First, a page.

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I'll be in the UK in a few weeks, and will do some train travelling with my wife and two (under 5) children. The kids are free on trains, yay, so we're planning to get a Two Together railcard (As we'll be together the whole time).

As far as I can tell, I can't buy one while I'm in the US - I'll have to buy one in the UK. So:

  • Can I go ahead and buy (ahead of time) train tickets that assume the railcard exists?
  • Is there a particular place I need to go to buy it once I'm in the UK? We'll be landing at Heathrow around noon, staying overnight, then leaving on a train for Edinburgh the next day.
  • 2
    It looks like most answers are here. You could buy it now, but would have to have it delivered to your hotel. Otherwise, at any National Rail office. – mkennedy Sep 10 '15 at 20:46
  • online purchase has 10% off discount – Him Sep 11 '15 at 2:09
  • Also take a look at Family & Friends railcard. – A E Sep 12 '15 at 8:40
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Yes, you can go ahead and buy the tickets now. As long as you have a railcard by the time you have to show anyone the tickets, you'll be fine.

You can either buy the card online, and have it delivered to a place you are staying (kinda dicey, as the time for delivery can vary a little). This way you get a neat, credit-card style (and size) pass.

Alternatively, you can buy from any station ticket office (there's one at Heathrow, although apparently this does not sell railcards (most other airport ticket offices will however ). Don't forget to bring a passport photo of each of you, and you can speed things up by having already filled out the application form. If you do this, you get a larger, paper railcard in a little passbook.

See this from the Railcard FAQs:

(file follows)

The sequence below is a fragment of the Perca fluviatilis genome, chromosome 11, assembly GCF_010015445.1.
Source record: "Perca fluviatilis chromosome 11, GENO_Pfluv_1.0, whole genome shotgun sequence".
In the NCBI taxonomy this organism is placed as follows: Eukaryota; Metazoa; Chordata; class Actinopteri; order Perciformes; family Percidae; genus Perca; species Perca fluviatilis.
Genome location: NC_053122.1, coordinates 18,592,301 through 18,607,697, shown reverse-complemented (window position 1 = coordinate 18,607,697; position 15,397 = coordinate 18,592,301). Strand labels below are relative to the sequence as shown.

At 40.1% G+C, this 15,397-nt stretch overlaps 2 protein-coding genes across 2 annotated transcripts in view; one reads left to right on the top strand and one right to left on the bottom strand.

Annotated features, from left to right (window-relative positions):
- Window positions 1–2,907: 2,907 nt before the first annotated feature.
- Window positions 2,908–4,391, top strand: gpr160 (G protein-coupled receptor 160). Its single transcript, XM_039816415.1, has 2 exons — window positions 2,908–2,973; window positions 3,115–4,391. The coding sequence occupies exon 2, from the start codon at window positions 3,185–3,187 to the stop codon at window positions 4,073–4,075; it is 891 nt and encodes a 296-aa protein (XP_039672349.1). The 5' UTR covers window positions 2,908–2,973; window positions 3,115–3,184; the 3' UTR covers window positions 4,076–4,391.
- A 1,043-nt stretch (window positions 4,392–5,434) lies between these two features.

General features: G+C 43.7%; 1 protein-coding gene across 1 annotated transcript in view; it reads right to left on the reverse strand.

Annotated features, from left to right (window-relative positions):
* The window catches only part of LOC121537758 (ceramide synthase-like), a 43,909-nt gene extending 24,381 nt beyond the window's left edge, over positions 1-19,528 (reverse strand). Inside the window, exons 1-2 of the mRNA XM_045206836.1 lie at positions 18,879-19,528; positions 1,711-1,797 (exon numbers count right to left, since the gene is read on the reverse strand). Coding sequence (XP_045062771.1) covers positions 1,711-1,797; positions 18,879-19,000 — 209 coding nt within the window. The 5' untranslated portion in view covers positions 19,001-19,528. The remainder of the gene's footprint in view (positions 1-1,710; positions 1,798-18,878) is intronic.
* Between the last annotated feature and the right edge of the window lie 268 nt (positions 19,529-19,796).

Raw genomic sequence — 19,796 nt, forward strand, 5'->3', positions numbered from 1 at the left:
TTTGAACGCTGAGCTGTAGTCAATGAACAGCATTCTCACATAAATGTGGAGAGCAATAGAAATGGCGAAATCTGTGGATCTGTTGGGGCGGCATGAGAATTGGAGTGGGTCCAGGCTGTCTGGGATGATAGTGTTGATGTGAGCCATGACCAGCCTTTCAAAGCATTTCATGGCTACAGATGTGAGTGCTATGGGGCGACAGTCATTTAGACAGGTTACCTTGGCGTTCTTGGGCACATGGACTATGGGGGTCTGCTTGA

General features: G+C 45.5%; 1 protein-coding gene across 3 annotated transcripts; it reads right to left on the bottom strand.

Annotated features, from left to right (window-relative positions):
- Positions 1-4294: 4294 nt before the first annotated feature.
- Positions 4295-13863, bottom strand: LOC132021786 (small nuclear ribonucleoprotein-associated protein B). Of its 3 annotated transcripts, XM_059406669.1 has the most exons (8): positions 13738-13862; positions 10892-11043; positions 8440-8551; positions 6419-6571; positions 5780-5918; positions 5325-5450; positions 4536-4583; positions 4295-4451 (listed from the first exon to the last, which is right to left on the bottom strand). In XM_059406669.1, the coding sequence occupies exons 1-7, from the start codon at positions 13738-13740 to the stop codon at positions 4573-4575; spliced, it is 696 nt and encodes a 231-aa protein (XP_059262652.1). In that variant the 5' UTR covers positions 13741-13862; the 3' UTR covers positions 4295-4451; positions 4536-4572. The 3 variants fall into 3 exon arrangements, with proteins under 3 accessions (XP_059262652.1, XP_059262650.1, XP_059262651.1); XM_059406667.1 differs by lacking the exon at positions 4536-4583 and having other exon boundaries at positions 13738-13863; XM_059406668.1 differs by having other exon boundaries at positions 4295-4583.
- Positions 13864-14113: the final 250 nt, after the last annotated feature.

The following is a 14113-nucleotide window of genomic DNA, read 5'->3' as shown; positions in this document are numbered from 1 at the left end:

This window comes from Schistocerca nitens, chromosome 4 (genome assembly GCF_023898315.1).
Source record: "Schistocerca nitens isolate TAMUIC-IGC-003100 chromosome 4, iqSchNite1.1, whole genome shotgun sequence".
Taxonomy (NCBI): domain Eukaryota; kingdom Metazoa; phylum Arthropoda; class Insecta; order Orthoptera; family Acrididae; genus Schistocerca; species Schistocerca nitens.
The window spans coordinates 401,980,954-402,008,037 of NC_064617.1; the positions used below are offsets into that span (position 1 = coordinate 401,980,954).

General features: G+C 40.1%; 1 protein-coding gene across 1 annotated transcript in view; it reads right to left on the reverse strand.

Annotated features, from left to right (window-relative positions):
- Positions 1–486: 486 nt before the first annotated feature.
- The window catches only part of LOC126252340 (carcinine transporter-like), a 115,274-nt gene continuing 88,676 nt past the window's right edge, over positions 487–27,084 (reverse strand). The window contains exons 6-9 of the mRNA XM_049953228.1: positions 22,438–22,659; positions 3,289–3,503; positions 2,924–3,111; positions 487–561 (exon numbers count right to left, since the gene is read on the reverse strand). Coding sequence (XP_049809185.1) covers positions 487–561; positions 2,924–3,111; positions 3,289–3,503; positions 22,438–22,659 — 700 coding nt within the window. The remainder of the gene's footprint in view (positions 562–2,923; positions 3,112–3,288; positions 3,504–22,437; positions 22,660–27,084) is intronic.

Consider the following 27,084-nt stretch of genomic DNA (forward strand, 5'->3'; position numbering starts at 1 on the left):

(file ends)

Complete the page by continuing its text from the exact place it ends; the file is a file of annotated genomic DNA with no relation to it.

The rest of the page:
Q:Can visitors to Britain buy a Railcard online?

A: You can only buy online is you are able to give a UK-delivery address. We cannot send Railcards to non-UK addresses. Alternatively, you can buy a Railcard at a staffed rail station ticket office in England, Scotland, or Wales or a National Rail-licensed Travel Agent on arrival. You can also buy a Railcard at Gatwick Airport, Stansted Airport rail stations, Luton Airport Parkway and Manchester Airport – but NOT at London Heathrow Airport.

If you're travelling on trains a large amount though, it may make sense to take a look at Britrail passes.

You can read the rules and general information on railcards from National Rail, and the FAQ on the railcard site is also very useful

  • 1
    Heathrow is "special", and doesn't have a full ticket office. Are you sure that the restricted service there is able to issue railcards? (They don't offer ticket collection at least) – Gagravarr Sep 10 '15 at 22:10
  • No, not sure - never been there. Just observed that NR says there is a ticket office there. – CMaster Sep 10 '15 at 22:13
  • NR says there is a ticket office. The people there seem to pretend they're not a ticket office, just a HEX sales desk. I've had them refuse to sell me tickets beyond Reading, claiming they're not a full NR ticketing office, and also had them refuse to let me collect tickets ordered online. I'd be very reluctant to suggest telling people to try to buy railcards from them without explicitly checking first that they offer them :( – Gagravarr Sep 11 '15 at 10:26
  • Britrail is tempting, but it's unclear if it'll save me or not: on the Caledonian, for example, more of the cost is in the berth reservation than the ticket... ends up being $50 a day, which I'm not sure if I'll likely spend that or not. It'll be close. Maybe worth it for the flexibility (as it would be nice not to have to decide for sure to do some of the trips on a particular day, so I don't have to buy ahead for cheaper pricing). – Joe Sep 11 '15 at 15:50
  • You can collect the pre-purchased ticket in many ticket machine. Simply plug your card in the machine and type the reference code, and you can get the ticket. – Him Sep 12 '15 at 12:51

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